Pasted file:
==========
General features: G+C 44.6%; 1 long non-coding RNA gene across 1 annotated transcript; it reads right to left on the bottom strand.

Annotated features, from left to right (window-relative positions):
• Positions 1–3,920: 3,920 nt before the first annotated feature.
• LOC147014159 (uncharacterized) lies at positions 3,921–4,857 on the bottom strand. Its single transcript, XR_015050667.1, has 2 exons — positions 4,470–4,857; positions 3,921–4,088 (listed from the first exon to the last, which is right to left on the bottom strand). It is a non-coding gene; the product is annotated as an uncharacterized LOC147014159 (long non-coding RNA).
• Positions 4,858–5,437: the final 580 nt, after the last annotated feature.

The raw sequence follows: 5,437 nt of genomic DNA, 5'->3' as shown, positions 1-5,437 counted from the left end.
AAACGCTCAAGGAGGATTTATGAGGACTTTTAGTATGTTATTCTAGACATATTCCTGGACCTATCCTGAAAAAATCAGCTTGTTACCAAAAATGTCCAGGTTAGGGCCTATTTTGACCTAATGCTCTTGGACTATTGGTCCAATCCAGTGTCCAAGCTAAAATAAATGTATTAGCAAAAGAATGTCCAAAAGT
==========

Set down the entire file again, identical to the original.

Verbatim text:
General features: G+C 44.6%; 1 long non-coding RNA gene across 1 annotated transcript; it reads right to left on the bottom strand.

Annotated features, from left to right (window-relative positions):
• Positions 1–3,920: 3,920 nt before the first annotated feature.
• LOC147014159 (uncharacterized) lies at positions 3,921–4,857 on the bottom strand. Its single transcript, XR_015050667.1, has 2 exons — positions 4,470–4,857; positions 3,921–4,088 (listed from the first exon to the last, which is right to left on the bottom strand). It is a non-coding gene; the product is annotated as an uncharacterized LOC147014159 (long non-coding RNA).
• Positions 4,858–5,437: the final 580 nt, after the last annotated feature.

The raw sequence follows: 5,437 nt of genomic DNA, 5'->3' as shown, positions 1-5,437 counted from the left end.
AAACGCTCAAGGAGGATTTATGAGGACTTTTAGTATGTTATTCTAGACATATTCCTGGACCTATCCTGAAAAAATCAGCTTGTTACCAAAAATGTCCAGGTTAGGGCCTATTTTGACCTAATGCTCTTGGACTATTGGTCCAATCCAGTGTCCAAGCTAAAATAAATGTATTAGCAAAAGAATGTCCAAAAGT